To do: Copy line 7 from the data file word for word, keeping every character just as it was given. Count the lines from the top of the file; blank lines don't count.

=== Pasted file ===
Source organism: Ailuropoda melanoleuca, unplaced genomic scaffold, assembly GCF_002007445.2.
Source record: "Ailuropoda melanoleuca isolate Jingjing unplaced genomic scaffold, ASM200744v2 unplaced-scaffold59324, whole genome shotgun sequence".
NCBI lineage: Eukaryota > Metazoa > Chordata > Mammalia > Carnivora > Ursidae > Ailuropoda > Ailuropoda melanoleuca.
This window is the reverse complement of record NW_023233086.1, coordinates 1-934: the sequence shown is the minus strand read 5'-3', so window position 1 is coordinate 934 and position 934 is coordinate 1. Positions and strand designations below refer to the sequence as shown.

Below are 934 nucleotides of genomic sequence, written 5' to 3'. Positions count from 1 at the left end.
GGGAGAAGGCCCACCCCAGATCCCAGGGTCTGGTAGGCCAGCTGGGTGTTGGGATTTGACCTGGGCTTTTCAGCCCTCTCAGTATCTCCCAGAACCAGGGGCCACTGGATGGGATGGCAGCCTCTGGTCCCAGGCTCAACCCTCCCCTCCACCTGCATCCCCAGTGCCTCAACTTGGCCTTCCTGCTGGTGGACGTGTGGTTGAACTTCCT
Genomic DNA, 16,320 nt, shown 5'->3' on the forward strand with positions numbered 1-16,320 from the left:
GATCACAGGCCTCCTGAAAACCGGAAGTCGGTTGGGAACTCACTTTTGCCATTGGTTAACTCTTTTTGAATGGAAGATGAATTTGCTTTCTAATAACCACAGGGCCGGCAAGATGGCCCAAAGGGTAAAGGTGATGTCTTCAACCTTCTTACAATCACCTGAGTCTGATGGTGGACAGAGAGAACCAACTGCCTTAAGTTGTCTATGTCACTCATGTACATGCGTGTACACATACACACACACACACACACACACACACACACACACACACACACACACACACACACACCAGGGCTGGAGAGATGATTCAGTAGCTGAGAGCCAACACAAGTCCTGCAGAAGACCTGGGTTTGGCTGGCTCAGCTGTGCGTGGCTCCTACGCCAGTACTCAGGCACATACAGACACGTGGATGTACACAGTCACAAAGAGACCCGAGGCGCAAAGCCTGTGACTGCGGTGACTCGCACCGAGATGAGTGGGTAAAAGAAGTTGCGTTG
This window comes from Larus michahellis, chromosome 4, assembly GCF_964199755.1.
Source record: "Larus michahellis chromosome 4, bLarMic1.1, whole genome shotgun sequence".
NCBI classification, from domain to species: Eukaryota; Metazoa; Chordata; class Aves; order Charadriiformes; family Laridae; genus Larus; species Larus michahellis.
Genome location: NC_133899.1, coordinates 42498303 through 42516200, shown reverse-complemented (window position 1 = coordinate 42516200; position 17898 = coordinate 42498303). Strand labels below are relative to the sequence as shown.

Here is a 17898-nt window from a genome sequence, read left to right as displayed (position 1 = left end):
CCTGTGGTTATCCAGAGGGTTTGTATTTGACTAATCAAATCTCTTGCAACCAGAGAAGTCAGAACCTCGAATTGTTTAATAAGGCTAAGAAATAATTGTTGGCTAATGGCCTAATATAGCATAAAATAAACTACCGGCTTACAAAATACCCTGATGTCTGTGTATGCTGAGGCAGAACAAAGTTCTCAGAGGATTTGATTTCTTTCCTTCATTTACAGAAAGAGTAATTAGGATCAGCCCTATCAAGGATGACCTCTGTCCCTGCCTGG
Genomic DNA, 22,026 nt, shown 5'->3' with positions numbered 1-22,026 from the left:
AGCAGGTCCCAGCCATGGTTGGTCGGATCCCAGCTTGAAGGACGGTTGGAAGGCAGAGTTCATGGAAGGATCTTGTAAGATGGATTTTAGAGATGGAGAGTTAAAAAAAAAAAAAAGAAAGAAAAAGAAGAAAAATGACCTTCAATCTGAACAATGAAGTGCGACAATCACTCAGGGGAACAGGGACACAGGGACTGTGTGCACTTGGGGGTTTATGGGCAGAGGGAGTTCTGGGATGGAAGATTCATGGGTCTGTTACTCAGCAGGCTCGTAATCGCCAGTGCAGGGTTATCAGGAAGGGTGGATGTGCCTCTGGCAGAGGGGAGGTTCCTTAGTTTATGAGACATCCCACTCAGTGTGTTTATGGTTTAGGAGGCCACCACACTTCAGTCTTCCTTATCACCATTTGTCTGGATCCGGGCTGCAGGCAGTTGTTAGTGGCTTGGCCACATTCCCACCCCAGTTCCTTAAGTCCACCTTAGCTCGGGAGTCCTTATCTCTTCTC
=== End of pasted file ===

Genomic DNA, 16,320 nt, shown 5'->3' on the forward strand with positions numbered 1-16,320 from the left: